Fungal colonization of coastal Douglas‐fir following mechanical commercial thinning damage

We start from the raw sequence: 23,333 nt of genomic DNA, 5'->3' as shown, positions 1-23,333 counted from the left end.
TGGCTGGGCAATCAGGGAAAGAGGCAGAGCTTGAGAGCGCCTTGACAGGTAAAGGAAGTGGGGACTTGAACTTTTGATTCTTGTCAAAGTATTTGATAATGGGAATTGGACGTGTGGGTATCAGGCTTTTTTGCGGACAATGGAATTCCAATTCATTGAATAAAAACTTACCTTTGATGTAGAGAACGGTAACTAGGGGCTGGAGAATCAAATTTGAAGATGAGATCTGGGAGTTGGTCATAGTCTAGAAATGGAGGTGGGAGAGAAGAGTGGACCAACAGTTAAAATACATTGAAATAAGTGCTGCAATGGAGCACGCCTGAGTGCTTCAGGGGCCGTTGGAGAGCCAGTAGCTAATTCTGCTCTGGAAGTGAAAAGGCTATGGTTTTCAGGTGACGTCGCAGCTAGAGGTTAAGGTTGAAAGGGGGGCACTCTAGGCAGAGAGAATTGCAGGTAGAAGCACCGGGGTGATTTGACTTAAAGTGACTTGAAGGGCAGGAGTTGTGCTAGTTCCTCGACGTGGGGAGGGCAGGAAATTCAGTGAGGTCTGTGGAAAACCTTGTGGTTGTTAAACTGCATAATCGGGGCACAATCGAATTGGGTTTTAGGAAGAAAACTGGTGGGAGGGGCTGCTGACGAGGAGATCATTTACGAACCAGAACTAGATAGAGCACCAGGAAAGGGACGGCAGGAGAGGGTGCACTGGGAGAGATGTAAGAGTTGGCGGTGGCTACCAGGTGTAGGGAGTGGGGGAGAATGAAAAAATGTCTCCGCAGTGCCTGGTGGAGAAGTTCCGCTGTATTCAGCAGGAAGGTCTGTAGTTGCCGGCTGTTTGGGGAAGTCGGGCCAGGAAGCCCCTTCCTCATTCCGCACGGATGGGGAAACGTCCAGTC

Commercial‐aged Douglas‐fir trees mechanically damaged during commercial thinning activities were investigated to quantify fungal taxa present 14 years after thinning. A total of 235 wood cores from 18 damaged and 18 non‐damaged control trees were obtained. Fungi were isolated on malt extract agar and molecular methods were used to identify 48 taxa. Damaged Douglas‐fir trees were more than twice as likely to contain wood‐inhabiting fungi as undamaged trees (p = 0.07) and contained more than 2.5 times more fungi (p = 0.006). However, typical Douglas‐fir stem‐decay fungi were not isolated. Fungi present were mostly endophytes and no significant differences were found in frequencies of decay/non‐decay soft‐rot fungi between damaged and control trees (p = 0.67). Likewise, no significant differences were found for the trend in number of fungi isolates over radial depth into the stem between damaged and control trees (p = 0.29). Frequency of fungal isolates was non‐linearly related to depth in the tree bole. Significant differences between damaged and control trees (p = 0.03) was influenced by the data in the outermost 3 mm. With the exception of these data, there were no significant differences between damaged and control trees in the radial trend in fungal frequency (p = 0.37). Results of this study suggest that wounding in commercial‐aged Douglas‐fir may not contribute significantly to occurrence and species composition of wood inhabiting fungi over the period of a short‐rotation final harvest. However, damage mitigation is recommended supported by a related study showing vertical discolouration affecting all wounded stems.
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